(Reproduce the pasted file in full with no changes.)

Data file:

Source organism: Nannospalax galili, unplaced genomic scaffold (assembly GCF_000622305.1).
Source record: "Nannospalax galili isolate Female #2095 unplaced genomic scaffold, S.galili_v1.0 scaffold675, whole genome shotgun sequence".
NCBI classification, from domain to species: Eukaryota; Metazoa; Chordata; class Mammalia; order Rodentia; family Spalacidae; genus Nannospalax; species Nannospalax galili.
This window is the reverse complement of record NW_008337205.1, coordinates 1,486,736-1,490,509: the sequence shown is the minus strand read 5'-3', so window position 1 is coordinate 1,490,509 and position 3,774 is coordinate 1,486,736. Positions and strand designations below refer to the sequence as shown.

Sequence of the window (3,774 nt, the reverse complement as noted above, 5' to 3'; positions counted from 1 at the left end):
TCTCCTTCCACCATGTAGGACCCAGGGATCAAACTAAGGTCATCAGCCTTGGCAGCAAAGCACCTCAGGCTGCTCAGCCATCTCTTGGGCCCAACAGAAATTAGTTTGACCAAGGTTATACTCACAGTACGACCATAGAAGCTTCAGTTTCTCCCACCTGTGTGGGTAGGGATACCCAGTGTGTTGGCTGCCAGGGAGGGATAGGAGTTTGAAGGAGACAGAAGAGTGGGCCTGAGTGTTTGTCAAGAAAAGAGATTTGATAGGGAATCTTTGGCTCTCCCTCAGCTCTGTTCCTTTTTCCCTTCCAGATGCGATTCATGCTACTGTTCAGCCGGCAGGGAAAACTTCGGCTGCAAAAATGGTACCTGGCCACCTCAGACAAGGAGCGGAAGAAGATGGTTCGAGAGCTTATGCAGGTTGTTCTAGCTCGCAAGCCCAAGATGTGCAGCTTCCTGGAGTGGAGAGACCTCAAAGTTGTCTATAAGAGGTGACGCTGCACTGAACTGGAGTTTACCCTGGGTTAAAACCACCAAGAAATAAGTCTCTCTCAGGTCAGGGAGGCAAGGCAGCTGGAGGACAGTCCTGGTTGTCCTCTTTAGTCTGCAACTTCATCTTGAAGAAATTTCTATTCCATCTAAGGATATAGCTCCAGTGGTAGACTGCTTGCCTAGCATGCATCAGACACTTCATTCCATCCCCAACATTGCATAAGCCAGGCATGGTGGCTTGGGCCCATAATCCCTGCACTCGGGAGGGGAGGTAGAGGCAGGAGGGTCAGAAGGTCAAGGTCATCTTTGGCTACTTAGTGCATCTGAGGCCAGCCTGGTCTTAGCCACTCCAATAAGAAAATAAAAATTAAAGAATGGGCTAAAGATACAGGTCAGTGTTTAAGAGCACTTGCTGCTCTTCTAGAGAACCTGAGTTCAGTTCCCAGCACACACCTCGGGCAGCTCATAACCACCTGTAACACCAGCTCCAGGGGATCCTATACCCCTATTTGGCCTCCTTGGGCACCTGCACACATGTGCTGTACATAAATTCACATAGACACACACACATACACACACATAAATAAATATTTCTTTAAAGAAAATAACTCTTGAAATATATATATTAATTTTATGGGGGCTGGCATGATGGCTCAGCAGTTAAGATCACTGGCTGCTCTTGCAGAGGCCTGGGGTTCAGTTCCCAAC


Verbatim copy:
Source organism: Nannospalax galili, unplaced genomic scaffold (assembly GCF_000622305.1).
Source record: "Nannospalax galili isolate Female #2095 unplaced genomic scaffold, S.galili_v1.0 scaffold675, whole genome shotgun sequence".
NCBI classification, from domain to species: Eukaryota; Metazoa; Chordata; class Mammalia; order Rodentia; family Spalacidae; genus Nannospalax; species Nannospalax galili.
This window is the reverse complement of record NW_008337205.1, coordinates 1,486,736-1,490,509: the sequence shown is the minus strand read 5'-3', so window position 1 is coordinate 1,490,509 and position 3,774 is coordinate 1,486,736. Positions and strand designations below refer to the sequence as shown.

Sequence of the window (3,774 nt, the reverse complement as noted above, 5' to 3'; positions counted from 1 at the left end):
TCTCCTTCCACCATGTAGGACCCAGGGATCAAACTAAGGTCATCAGCCTTGGCAGCAAAGCACCTCAGGCTGCTCAGCCATCTCTTGGGCCCAACAGAAATTAGTTTGACCAAGGTTATACTCACAGTACGACCATAGAAGCTTCAGTTTCTCCCACCTGTGTGGGTAGGGATACCCAGTGTGTTGGCTGCCAGGGAGGGATAGGAGTTTGAAGGAGACAGAAGAGTGGGCCTGAGTGTTTGTCAAGAAAAGAGATTTGATAGGGAATCTTTGGCTCTCCCTCAGCTCTGTTCCTTTTTCCCTTCCAGATGCGATTCATGCTACTGTTCAGCCGGCAGGGAAAACTTCGGCTGCAAAAATGGTACCTGGCCACCTCAGACAAGGAGCGGAAGAAGATGGTTCGAGAGCTTATGCAGGTTGTTCTAGCTCGCAAGCCCAAGATGTGCAGCTTCCTGGAGTGGAGAGACCTCAAAGTTGTCTATAAGAGGTGACGCTGCACTGAACTGGAGTTTACCCTGGGTTAAAACCACCAAGAAATAAGTCTCTCTCAGGTCAGGGAGGCAAGGCAGCTGGAGGACAGTCCTGGTTGTCCTCTTTAGTCTGCAACTTCATCTTGAAGAAATTTCTATTCCATCTAAGGATATAGCTCCAGTGGTAGACTGCTTGCCTAGCATGCATCAGACACTTCATTCCATCCCCAACATTGCATAAGCCAGGCATGGTGGCTTGGGCCCATAATCCCTGCACTCGGGAGGGGAGGTAGAGGCAGGAGGGTCAGAAGGTCAAGGTCATCTTTGGCTACTTAGTGCATCTGAGGCCAGCCTGGTCTTAGCCACTCCAATAAGAAAATAAAAATTAAAGAATGGGCTAAAGATACAGGTCAGTGTTTAAGAGCACTTGCTGCTCTTCTAGAGAACCTGAGTTCAGTTCCCAGCACACACCTCGGGCAGCTCATAACCACCTGTAACACCAGCTCCAGGGGATCCTATACCCCTATTTGGCCTCCTTGGGCACCTGCACACATGTGCTGTACATAAATTCACATAGACACACACACATACACACACATAAATAAATATTTCTTTAAAGAAAATAACTCTTGAAATATATATATTAATTTTATGGGGGCTGGCATGATGGCTCAGCAGTTAAGATCACTGGCTGCTCTTGCAGAGGCCTGGGGTTCAGTTCCCAAC